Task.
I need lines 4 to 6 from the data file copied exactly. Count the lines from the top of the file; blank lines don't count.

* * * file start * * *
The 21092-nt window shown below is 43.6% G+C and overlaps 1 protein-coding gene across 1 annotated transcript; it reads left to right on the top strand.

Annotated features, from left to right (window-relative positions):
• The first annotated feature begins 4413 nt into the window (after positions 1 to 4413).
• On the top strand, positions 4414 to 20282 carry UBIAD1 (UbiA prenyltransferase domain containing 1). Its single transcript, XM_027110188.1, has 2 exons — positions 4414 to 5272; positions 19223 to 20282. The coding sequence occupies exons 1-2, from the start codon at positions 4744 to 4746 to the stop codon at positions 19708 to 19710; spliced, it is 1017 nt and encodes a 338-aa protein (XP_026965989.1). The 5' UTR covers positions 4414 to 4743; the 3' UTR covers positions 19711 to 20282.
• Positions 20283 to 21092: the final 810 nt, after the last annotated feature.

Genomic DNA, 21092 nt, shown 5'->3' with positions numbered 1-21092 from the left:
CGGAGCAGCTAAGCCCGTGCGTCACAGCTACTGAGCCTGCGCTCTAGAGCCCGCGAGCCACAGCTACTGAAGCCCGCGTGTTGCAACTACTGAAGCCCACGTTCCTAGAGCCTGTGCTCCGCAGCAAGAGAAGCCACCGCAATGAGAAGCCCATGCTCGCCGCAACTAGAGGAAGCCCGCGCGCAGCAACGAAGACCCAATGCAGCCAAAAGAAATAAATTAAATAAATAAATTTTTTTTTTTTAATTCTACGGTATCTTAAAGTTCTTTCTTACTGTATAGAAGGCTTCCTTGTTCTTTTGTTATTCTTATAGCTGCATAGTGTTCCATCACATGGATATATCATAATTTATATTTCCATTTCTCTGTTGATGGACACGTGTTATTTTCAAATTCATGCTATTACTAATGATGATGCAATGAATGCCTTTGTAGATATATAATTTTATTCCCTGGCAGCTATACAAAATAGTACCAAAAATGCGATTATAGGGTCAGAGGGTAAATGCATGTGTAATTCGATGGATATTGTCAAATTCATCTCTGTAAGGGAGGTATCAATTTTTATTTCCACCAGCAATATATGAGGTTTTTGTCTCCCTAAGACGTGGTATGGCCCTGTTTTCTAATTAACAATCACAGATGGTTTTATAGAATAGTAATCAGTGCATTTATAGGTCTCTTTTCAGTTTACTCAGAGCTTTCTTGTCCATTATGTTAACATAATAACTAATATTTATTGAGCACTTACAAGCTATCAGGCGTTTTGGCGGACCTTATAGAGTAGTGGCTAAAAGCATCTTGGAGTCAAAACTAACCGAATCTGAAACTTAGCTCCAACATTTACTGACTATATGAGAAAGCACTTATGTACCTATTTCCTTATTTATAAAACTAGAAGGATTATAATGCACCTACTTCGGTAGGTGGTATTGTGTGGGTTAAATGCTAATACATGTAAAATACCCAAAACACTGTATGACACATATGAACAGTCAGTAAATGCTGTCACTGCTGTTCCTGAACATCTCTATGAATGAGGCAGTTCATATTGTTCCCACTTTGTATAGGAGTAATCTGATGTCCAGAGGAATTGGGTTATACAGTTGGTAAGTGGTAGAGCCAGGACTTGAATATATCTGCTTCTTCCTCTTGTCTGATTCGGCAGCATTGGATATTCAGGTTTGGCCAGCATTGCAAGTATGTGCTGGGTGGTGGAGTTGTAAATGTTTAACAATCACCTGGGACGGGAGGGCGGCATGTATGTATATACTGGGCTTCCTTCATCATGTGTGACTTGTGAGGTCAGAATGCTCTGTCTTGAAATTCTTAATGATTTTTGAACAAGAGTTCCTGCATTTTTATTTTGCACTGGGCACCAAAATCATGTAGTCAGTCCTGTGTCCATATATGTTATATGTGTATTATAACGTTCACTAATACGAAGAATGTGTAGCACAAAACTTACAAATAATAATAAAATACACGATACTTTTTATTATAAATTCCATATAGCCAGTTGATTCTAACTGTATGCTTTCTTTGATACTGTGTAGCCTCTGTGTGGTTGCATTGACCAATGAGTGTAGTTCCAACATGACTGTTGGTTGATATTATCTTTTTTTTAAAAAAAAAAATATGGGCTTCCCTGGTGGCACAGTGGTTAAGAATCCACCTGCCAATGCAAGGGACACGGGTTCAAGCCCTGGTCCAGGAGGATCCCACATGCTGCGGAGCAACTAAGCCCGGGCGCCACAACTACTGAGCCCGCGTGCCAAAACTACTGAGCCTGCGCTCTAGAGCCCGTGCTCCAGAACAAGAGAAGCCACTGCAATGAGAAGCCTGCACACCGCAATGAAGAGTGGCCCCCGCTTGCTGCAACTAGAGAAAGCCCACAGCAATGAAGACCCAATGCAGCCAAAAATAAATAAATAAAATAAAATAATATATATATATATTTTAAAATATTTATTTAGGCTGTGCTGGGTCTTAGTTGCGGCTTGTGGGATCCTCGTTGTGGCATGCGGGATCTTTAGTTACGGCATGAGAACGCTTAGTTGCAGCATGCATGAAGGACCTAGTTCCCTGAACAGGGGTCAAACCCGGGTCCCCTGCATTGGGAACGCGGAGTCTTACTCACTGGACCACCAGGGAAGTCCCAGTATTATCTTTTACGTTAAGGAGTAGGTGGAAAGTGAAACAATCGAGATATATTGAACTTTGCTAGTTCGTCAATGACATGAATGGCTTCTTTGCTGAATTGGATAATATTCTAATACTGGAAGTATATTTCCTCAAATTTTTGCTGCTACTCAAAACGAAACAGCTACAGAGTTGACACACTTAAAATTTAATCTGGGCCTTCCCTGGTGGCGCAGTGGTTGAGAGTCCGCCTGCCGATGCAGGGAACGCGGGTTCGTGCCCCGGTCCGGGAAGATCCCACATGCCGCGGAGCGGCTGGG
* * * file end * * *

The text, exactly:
• On the top strand, positions 4414 to 20282 carry UBIAD1 (UbiA prenyltransferase domain containing 1). Its single transcript, XM_027110188.1, has 2 exons — positions 4414 to 5272; positions 19223 to 20282. The coding sequence occupies exons 1-2, from the start codon at positions 4744 to 4746 to the stop codon at positions 19708 to 19710; spliced, it is 1017 nt and encodes a 338-aa protein (XP_026965989.1). The 5' UTR covers positions 4414 to 4743; the 3' UTR covers positions 19711 to 20282.
• Positions 20283 to 21092: the final 810 nt, after the last annotated feature.

Genomic DNA, 21092 nt, shown 5'->3' with positions numbered 1-21092 from the left: